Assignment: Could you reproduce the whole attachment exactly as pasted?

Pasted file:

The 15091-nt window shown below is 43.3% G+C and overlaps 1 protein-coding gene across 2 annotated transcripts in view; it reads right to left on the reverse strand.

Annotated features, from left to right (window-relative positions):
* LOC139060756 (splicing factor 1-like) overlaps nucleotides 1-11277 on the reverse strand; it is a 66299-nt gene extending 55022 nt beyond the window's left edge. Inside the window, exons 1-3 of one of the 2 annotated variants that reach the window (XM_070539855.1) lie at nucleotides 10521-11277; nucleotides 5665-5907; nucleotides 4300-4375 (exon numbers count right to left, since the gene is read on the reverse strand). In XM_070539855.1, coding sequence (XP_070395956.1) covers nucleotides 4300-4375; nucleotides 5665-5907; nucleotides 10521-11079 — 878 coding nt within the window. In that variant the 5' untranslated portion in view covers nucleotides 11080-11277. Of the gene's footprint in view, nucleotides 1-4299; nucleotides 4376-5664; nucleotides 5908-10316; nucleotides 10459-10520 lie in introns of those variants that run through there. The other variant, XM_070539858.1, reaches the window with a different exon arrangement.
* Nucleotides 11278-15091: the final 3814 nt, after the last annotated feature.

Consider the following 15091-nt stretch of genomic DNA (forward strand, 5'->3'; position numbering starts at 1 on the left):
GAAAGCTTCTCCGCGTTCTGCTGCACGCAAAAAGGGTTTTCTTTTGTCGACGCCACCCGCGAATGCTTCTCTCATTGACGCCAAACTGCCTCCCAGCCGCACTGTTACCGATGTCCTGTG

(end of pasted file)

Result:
The 15091-nt window shown below is 43.3% G+C and overlaps 1 protein-coding gene across 2 annotated transcripts in view; it reads right to left on the reverse strand.

Annotated features, from left to right (window-relative positions):
* LOC139060756 (splicing factor 1-like) overlaps nucleotides 1-11277 on the reverse strand; it is a 66299-nt gene extending 55022 nt beyond the window's left edge. Inside the window, exons 1-3 of one of the 2 annotated variants that reach the window (XM_070539855.1) lie at nucleotides 10521-11277; nucleotides 5665-5907; nucleotides 4300-4375 (exon numbers count right to left, since the gene is read on the reverse strand). In XM_070539855.1, coding sequence (XP_070395956.1) covers nucleotides 4300-4375; nucleotides 5665-5907; nucleotides 10521-11079 — 878 coding nt within the window. In that variant the 5' untranslated portion in view covers nucleotides 11080-11277. Of the gene's footprint in view, nucleotides 1-4299; nucleotides 4376-5664; nucleotides 5908-10316; nucleotides 10459-10520 lie in introns of those variants that run through there. The other variant, XM_070539858.1, reaches the window with a different exon arrangement.
* Nucleotides 11278-15091: the final 3814 nt, after the last annotated feature.

Consider the following 15091-nt stretch of genomic DNA (forward strand, 5'->3'; position numbering starts at 1 on the left):
GAAAGCTTCTCCGCGTTCTGCTGCACGCAAAAAGGGTTTTCTTTTGTCGACGCCACCCGCGAATGCTTCTCTCATTGACGCCAAACTGCCTCCCAGCCGCACTGTTACCGATGTCCTGTG